April 03, 2015

PARIS (AP) One suggests Sepp Blatter dropped the ball with Qatar. Another wants new World Cup rules to safeguard human rights. The third says FIFA must investigate labor abuses.

The three candidates campaigning to dislodge Blatter as FIFA president have detailed to The Associated Press their positions on one of the hot topics of the 2022 World Cup: The plight of migrant laborers in host Qatar.

Hundreds of deaths and well-documented abuses of guest workers in the rich Gulf nation are priority issues for human rights campaigners, but are barely figuring in the FIFA election debate.

Blatter voiced his opinions last month after meeting Qatar's ruling emir, saying ''progress has been made,'' but more must be done ''to ensure uniformly fair working conditions for all.''

The views of his challengers - Luis Figo, Michael van Praag, and Prince Ali bin al-Hussein - have been less clear.

Figo's and Van Praag's published manifestos make no mention of working conditions and rights of laborers on World Cup stadiums and related infrastructure. The same goes for the initial nine-page program published by Prince Ali, who told the AP he will be publishing a full manifesto ''in the coming days.''

The AP sent seven questions about labor rights in Qatar to each of Blatter's challengers.

Via his press team, Prince Ali provided by far the most exhaustive response, with detailed point-by-point replies to each question. He took a swipe at Blatter, who has ''a responsibility to show leadership on this issue. So far, I believe this leadership has been lacking.''

The FIFA vice president also said football's governing body should introduce new safety standards to prevent ''tragic incidents occurring during stadium construction and ensuring labor rights and fair working conditions.'' If elected on May 29, he committed to propose ''clear guidelines that all host nations of FIFA events must adopt - ensuring the safety and security of every worker employed to deliver FIFA's football projects.''

''There is evidence that progress is being made in Qatar with the new laws that ... are now being implemented,'' he said. ''The 2022 World Cup should go ahead in Qatar as planned, and I believe that the emir of Qatar is committed to delivering the positive social change and improvements to conditions for workers that the international community and FIFA are demanding.''

Van Praag's lengthy response to the AP included a commitment to ''follow what happens in Qatar very closely.'' An advocate of expanding the World Cup to 40 teams, the Dutch association chief suggested some matches be played outside Qatar ''so the World Cup legacy and the labor rights situation improves beyond the border of one nation alone in that region.''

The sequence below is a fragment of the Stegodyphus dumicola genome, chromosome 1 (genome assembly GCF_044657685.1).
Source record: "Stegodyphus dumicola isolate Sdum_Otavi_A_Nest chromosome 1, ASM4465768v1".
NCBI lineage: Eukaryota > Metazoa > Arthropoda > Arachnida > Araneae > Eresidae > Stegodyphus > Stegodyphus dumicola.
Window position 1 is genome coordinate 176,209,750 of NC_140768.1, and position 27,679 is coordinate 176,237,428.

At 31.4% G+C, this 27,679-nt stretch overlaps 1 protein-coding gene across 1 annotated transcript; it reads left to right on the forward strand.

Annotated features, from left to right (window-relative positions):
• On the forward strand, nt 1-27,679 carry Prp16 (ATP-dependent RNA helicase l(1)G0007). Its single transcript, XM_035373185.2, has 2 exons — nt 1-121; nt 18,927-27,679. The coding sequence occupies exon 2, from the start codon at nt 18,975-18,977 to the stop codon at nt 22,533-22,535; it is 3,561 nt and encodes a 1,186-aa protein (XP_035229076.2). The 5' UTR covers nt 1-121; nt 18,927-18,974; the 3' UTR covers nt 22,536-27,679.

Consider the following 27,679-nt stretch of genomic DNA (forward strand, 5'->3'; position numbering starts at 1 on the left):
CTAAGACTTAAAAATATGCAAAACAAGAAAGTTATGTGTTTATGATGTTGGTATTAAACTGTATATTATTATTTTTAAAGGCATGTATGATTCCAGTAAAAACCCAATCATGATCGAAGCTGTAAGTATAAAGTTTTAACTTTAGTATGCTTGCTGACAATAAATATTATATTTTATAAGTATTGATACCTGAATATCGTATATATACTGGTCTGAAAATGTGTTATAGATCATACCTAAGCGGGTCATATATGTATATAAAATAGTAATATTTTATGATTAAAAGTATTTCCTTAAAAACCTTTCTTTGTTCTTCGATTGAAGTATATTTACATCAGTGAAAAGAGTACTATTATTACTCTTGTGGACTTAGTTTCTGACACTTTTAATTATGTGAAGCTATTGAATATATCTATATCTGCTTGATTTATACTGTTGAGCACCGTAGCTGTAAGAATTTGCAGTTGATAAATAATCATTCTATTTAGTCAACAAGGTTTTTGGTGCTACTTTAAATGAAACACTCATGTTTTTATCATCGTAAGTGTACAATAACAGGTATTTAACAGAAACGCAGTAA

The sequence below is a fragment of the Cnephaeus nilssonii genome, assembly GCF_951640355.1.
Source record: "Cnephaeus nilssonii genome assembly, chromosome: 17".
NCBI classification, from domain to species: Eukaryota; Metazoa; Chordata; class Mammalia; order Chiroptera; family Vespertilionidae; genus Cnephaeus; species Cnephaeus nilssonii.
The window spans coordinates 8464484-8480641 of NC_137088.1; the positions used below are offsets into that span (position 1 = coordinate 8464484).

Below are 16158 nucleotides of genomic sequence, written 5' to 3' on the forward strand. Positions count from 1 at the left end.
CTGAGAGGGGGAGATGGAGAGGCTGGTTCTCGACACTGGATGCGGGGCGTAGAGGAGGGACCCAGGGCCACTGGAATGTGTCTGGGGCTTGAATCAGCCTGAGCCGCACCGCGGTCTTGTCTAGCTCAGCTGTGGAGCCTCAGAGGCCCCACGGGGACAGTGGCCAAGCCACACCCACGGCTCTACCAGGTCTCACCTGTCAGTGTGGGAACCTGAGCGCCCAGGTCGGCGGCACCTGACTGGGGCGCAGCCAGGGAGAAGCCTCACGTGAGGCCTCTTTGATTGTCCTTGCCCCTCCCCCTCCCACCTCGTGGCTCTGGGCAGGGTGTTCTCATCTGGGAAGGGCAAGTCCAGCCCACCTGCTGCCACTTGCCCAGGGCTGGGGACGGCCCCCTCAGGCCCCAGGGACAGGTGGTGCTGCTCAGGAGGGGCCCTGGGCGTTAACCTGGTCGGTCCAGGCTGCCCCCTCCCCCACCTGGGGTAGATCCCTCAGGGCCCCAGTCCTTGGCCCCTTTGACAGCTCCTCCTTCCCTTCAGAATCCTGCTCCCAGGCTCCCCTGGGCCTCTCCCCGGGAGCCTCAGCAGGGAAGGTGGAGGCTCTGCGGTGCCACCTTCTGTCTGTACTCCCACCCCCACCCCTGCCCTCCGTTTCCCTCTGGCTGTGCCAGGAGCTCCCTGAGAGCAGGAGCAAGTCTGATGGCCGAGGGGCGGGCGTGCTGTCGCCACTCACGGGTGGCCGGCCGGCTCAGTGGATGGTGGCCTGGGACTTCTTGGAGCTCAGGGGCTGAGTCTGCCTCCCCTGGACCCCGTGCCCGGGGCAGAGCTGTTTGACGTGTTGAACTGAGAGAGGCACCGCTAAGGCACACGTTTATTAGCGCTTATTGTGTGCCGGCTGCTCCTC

Van Praag said World Cup bid regulations should be rewritten to specifically include a section on human rights. He, too, said the 2022 tournament should stay with Qatar.

''Qatar promised to improve and we want to make sure they do, which includes giving them all the assistance they require,'' he wrote.

He noted Blatter's and Qatar's good intentions on labor rights, ''but I don't have reliable information yet on the concrete results.''

Through his press handler, Figo responded with 85 words. Football authorities must look at labor rights ''with the greatest attention,'' and ''human rights are not negotiable and should be respected by every organization in Qatar,'' the Portugal great said.

''I don't have detailed information on what exactly is happening in Qatar. But I believe FIFA has the obligation to investigate, inform, and act accordingly should a disrespect of labor rights (be) consistently found, directly or indirectly linked to one of its competitions.''

At Human Rights Watch, Gulf researcher Nicholas McGeehan was unconvinced about the candidates' sincerity.

''With the apparent exception of Prince Ali, it seems Blatter and the other challengers are paying lip service to the issue out of necessity rather than outlining clear proposals to show how FIFA intends to exert its influence and ensure a real and lasting legacy on this issue,'' McGeehan said by email to the AP.

With a tiny and very wealthy native population of its own, Qatar relies on hundreds of thousands of laborers from India, Nepal, and elsewhere for the muscle to build the stadiums, subways and other infrastructure needed for the first World Cup in the Middle East.

After rights groups and labor unions decried working conditions there, Qatar committed to improvements, and FIFA started paying an interest. Rights groups are urging far deeper, swifter change, and the dismantlement of Qatar's controversial labor system that ties foreign workers to employers and has left them vulnerable to exploitation and abuse.

Qatar last May announced plans for a new law that could eventually end the so-called ''kafala'' system, but has yet to follow through.

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